So here’s how it works.
- When you go to Canva Colors, you’re presented with a bunch of colors. Click your base color or whatever closest shade you see there.
- Let’s assume you picked a shade of pink.
- And when you click on it, it takes you to a page like this:
Here you can choose from more shades of the same color, and you can also click on the button that says “More color combinations” which will show you a bunch of color palettes with your choice of the pink hue as the base color. From there, pick the accent and neutral shades for your brand.
To help you further with creating the perfect color palette, here’s an article from Canva to help you understand more about colors and how to come up with the perfect palette for your brand.
Pick the Font Color
Unless you’ve chosen black as your background, you’re likely to choose a dark color for your body text.
Here’s a tip.
Do NOT pick pure black as your font color. Pure black isn’t exactly the easiest color to read, especially if you have white (or a light color) background. Something that is nearly black, but not exactly black is much better.
4. Go Easy on the Logo
Designing a logo isn’t the easiest job on Earth. A logo says a LOT about a brand. Remember that Nike logo? It’s simple isn’t it? But just because it’s simple, doesn’t mean it was easy.
A lot goes into creating a logo that’s not just pretty looking, but also functional. The function bit depends on a logo’s effectiveness.
Does the logo draw in your ideal audience?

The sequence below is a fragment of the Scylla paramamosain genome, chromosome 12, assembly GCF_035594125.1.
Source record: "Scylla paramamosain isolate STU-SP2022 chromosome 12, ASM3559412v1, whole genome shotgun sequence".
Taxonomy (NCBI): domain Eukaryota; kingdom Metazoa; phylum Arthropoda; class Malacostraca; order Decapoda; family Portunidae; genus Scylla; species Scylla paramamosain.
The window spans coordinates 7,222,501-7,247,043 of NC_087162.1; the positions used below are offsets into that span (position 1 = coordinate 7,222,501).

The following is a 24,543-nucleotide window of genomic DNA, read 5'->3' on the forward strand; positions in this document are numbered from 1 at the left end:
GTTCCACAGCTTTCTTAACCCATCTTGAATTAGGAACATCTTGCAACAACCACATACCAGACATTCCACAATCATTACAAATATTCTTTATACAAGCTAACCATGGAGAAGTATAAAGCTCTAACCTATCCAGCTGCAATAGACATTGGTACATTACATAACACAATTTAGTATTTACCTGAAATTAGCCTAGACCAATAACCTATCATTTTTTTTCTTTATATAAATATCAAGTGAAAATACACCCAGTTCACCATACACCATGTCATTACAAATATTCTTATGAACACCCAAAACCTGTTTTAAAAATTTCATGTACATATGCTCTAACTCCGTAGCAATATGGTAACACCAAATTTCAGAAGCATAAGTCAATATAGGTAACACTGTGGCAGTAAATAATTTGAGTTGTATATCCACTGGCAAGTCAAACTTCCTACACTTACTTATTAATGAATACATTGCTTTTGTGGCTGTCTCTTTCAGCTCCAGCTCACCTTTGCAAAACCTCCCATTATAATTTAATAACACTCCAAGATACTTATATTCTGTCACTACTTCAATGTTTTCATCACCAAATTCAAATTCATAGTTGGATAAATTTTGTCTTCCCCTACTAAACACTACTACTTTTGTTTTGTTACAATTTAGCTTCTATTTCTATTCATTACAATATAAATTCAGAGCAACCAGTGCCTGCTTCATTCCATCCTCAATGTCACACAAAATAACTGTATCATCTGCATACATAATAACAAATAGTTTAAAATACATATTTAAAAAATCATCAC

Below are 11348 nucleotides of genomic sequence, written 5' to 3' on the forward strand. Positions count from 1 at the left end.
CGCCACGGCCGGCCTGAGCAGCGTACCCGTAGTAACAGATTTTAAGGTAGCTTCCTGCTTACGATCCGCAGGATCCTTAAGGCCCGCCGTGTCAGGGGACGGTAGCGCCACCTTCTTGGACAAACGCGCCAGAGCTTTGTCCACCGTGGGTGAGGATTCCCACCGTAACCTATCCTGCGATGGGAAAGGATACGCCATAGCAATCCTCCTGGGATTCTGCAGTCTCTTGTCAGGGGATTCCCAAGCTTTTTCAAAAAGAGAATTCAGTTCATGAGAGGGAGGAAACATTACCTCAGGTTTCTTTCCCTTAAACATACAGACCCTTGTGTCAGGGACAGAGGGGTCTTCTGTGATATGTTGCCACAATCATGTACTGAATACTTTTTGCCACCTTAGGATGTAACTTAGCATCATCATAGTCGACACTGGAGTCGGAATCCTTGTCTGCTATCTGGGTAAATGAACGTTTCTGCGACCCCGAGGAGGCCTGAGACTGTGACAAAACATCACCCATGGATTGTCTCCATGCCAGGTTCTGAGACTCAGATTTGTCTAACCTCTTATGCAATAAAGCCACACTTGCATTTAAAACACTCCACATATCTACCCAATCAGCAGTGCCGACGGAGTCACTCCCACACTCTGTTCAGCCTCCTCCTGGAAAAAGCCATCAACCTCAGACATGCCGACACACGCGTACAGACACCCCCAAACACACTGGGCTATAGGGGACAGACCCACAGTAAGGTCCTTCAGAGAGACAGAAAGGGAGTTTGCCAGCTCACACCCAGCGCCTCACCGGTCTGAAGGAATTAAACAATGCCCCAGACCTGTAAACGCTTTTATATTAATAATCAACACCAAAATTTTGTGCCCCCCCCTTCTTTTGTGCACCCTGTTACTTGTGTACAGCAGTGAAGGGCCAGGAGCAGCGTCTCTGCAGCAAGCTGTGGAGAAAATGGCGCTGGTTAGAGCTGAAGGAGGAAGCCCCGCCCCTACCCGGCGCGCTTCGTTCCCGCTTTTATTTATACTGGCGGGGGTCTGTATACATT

Is it creating the kind of feel and vibe you want it to create?
Just like picking out the right colors can be monumental, so is designing the perfect logo.
But like everything else, when you’re just starting out, it’s important to start and not get stuck on creating something perfect. If you’re a beginner, remember, your blog or business will evolve. No matter what you come up with today, is likely not what you’ll continue to use a year from now or two years from now.
Sometimes, something simple is the way to go.
Take Melyssa Griffin’s logo for example. Nothing fancy. She just used her brand font and her brand colors to create a simple type based logo.
Nothing fancy, but guess what? It works!
I stress on type-based logos for non-designers DIY-ing their logo because a LOT goes into designing a logo. So, unless you’re a pro with solid understanding of how branding works, the psychology behind shapes and such, you’re better of sticking to something type-based because they’re by far the easiest to create.